The Principal's Principles

A Middle School Principal, striving to make the world a better place, one day at a time.

What I’m thinking about this month

As the calendar turns to March, here’s a rundown of what I’m going to be thinking about.

I’m preparing to attend:

  • The MAMSE Conference, hosted by our district at Waldon Middle School. I’ll be sharing some productivity tips, as well as some digital communication tools, along with celebrating the middle level.
  • AdmincampMI4, held in Birmingham. I’m excited to connect with others, participate in some conversations and learn.

I’m reading:

  • Four Seconds, a new book by one of my favorite authors, Peter Bregman.

I’m listening to:

Remember the Milk, the Lightning Round Edition

Educators have a tough job.

As a principal, I want to be productive, motivated and creative.

Daniel Pink tells us that to be motivated, we need to do purposeful work.
Teresa Amabile tells us that to productivity comes from the “small wins” we feel when we make progress in work we find meaningful.
Gregory Ciotti tells us that being consistent with our work habits actually yields more creativity.

On the door of my office is a paper with my 5 current work priorities, you can see an example below. Each morning, I take ten minutes and make a list of tasks to accomplish that day, aligned with my priorities, in Remember the Milk, an app that syncs across devices. As I work, I select the tasks I have assigned myself, and check them off. The “Task Completed” tab that pops up is an immediate small reminder that I have accomplished work and advanced my priorities.


Remember the Milk, a task list that you can take anywhere and that helps me feel productive, motivated and creative.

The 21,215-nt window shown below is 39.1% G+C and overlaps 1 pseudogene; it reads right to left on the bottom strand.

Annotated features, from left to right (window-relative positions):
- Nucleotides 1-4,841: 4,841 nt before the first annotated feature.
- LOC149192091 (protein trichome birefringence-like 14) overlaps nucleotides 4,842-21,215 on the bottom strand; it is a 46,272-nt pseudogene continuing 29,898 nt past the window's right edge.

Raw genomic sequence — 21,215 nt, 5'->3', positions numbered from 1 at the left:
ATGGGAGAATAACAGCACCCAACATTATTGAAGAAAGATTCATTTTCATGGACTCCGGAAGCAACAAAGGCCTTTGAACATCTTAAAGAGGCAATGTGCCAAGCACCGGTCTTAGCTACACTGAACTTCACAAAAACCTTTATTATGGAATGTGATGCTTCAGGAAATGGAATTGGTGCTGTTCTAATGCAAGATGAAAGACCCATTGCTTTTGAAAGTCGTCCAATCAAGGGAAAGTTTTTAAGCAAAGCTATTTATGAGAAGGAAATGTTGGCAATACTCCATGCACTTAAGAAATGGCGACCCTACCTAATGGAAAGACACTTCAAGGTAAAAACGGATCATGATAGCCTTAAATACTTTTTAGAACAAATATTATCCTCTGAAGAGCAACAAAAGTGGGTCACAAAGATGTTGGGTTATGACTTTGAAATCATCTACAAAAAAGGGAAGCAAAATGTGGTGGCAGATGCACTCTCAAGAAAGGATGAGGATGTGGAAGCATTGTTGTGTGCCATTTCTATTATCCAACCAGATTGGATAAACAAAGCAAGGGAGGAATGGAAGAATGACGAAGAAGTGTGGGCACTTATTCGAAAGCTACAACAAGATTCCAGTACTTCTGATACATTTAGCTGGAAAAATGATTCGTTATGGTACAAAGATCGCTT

The above is the text (to the best of my recollection) of my talk at the NASSP Ignite15 Technology Lightning Round, an opportunity I am grateful to have had.

In only 3 years

As I sat in our front room the other night, my daughter walked, grabbed my iPad and headed for her bedroom. After a minute, I followed her down the hallway, where I found her sprawled out on the floor, watching a YouTube video of “The Wheels on the Bus.”

Make no mistake, Averie is bright (admittedly I have a bias), and I could not be more proud of her. However, I don’t think her ability to unlock an iPad, pick and app and find a video is unique to her.

3 years from now, Averie will start Kindergarten. Like many two year olds across the country, she is able to use technology tools on a limited basis now, and spends winter days back and forth between books, toys and an iPad. She’ll come to school with the skill set of a typical kindergartener, and an awareness of digital tools. She won’t be the only one.

I realize the need to improve our technology infrastructure and expand our access and policies for students, but seeing a two year old capable of using tools that are still scarce in many schools is a reminder of how far we need to come, not only for my child’s school, but for all of those students who come to our schools ready to use digital tools.

The 21st century is now 15 years old. Are we working fast enough to modernize our schools to embrace the tools students come to school already knowing how to use?

Attendance Matters

“80 percent of success is showing up.”

This quote, often attributed to filmmaker Woody Allen, is a reminder of how important attendance is. We cannot educate students that don’t come to school. Walking through the front door every day is, literally, the first step toward success.